This was the 1890 Commencement Address W. E. B. DuBois delivered at Harvard University [see here].
Dr. DuBois begins, “Jefferson Davis was a typical Teutonic hero; the history of civilization during the last millennium has been the development of the idea of the Strong Man of which he was the embodiment. The Anglo-Saxon loves a soldier–Jefferson Davis was an Anglo-Saxon, Jefferson Davis was a soldier. There was not a phase in that familiarly strange life that would not have graced a mediaeval [sic] romance: from the fiery and impetuous young lieutenant who stole as his bride the daughter of a ruler-elect of the land, to the cool and ambitious politician in the Senate hall. So boldly and surely did that cadaverous figure with the thin nervous lips and flashing eye, write the first line of the new page of American history, that the historian of the future must ever see back of the war of secession, the strong arm of one imperious man, who defied disease, trampled on precedent, would not be defeated, and never surrendered.”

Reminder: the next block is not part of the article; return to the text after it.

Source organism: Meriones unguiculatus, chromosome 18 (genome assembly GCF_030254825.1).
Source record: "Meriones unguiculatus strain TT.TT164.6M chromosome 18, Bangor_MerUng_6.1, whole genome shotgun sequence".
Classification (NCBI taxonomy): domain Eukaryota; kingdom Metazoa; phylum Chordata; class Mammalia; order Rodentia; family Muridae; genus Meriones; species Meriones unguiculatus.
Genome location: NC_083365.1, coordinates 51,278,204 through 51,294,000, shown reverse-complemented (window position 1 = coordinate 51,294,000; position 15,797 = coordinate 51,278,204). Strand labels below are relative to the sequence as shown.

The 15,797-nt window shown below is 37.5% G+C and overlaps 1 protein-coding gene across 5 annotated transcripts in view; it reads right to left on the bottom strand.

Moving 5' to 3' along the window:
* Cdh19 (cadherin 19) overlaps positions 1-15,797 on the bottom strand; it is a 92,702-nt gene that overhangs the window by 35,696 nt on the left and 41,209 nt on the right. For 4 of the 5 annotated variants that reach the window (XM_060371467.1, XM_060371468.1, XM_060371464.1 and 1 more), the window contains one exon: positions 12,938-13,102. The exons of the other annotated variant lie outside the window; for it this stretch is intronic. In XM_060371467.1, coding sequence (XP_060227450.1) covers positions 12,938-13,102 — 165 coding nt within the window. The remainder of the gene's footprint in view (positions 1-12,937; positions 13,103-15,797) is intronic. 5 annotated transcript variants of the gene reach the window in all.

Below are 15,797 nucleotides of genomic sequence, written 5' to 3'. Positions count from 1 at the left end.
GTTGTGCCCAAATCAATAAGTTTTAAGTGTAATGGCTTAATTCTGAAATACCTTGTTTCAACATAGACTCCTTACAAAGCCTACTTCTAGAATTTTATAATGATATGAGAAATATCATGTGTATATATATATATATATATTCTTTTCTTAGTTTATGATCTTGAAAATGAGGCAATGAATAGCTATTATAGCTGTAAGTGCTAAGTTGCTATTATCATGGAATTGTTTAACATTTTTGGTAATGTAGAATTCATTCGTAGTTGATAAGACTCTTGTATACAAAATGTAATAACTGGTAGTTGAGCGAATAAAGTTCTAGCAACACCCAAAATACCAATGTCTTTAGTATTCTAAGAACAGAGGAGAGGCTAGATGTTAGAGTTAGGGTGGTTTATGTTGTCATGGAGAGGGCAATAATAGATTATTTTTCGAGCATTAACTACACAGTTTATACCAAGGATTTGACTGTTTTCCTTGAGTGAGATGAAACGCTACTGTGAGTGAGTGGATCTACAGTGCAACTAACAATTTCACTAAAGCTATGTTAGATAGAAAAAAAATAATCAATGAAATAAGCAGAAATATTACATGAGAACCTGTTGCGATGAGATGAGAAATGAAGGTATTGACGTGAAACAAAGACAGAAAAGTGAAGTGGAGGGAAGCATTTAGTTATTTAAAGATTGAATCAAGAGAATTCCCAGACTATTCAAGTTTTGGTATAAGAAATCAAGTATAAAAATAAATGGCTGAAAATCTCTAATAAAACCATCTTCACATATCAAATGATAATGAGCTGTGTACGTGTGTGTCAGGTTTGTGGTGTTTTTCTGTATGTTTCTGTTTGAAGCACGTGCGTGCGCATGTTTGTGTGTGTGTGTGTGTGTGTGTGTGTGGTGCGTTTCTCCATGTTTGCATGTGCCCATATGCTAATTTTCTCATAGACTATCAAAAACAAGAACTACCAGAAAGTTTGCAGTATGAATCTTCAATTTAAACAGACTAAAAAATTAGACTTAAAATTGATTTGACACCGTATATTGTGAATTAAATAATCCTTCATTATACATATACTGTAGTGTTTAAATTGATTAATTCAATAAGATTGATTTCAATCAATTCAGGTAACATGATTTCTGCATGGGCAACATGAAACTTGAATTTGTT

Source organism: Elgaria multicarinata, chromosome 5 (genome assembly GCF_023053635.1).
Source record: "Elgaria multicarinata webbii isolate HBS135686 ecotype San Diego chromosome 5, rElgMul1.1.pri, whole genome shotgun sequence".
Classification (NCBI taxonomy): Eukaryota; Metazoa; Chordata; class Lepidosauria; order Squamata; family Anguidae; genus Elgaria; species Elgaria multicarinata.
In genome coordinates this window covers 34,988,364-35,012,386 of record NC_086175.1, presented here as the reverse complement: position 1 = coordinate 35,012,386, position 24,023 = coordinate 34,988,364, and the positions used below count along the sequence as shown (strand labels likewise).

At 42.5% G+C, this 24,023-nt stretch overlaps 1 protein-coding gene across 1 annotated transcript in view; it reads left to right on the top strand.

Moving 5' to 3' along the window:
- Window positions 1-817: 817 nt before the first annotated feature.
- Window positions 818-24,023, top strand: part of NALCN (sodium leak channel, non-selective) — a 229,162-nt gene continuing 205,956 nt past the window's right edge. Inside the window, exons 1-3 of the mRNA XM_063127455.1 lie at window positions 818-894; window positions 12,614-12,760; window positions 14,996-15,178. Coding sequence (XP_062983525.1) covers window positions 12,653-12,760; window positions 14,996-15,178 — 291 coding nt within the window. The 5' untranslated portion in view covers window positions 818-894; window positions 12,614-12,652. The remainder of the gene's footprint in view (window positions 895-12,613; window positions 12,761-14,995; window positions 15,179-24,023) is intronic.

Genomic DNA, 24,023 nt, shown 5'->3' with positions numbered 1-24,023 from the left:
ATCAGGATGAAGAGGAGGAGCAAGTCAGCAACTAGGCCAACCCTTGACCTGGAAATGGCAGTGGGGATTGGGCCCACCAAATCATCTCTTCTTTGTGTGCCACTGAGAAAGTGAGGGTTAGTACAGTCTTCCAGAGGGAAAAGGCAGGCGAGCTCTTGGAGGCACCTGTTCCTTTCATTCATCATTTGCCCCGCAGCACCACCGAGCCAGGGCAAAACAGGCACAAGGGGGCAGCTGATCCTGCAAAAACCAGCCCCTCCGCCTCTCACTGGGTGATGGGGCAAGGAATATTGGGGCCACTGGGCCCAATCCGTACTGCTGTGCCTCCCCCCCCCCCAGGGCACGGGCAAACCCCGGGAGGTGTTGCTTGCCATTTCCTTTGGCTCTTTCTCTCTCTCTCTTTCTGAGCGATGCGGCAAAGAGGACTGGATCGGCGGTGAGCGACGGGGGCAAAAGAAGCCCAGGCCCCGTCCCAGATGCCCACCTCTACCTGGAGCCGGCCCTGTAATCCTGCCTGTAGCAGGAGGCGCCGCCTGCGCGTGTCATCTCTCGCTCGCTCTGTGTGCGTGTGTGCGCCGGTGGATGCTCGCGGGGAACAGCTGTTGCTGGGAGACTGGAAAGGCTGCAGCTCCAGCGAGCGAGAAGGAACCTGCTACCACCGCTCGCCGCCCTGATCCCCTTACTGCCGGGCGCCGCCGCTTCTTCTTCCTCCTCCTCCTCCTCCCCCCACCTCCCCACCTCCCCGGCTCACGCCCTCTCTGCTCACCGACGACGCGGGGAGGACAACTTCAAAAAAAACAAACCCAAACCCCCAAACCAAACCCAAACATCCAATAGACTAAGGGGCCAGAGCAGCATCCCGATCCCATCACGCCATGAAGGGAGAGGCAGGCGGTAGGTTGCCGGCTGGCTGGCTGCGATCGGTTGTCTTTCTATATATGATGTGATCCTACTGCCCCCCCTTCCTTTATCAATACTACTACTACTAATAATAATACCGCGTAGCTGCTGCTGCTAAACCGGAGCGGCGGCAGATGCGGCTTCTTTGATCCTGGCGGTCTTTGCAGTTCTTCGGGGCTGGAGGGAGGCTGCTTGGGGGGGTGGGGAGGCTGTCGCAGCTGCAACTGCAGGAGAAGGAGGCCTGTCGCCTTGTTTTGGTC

Dr. DuBois tells us he doesn’t want to consider Jefferson Davis the man, but rather “the type of civilization which his life represented: its foundation is the idea of the strong man–Individualism coupled with the rule of might–and it is this idea that has made the logic of even modern history, the cool logic of the Club. It made a naturally brave and generous man, Jefferson Davis–now advancing civilization by murdering Indians, now hero of a national disgrace called by courtesy, the Mexican War, and finally, as the crowning absurdity, the peculiar champion of a people fighting to be free in order that another people should not be free.” He connects Davis the “strong man” with a so-called “strong nation.” “Under whatever guise, however a Jefferson Davis may appear, as man, as race, or as nation, his life can only logically mean this: the advance of a part of the world at the expence [sic] of the whole: the overweening sense of the I and the consequent forgetting of the Thou. It has thus happened, that advance in civilization has always been handicapped by shortsighted national selfishness. The vital principle of division of labor has been stifled not only in industry, but also in civilization, so as to render it well nigh impossible for a new race to introduce a new idea into the world except by means of the cudgel. To say that a nation is in the way of civilization is a contradiction in terms, and a system of human culture whose principle is the rise of one race on the ruins of another is a farce and a lie. Yet this is the type of civilization which Jefferson Davis represented.”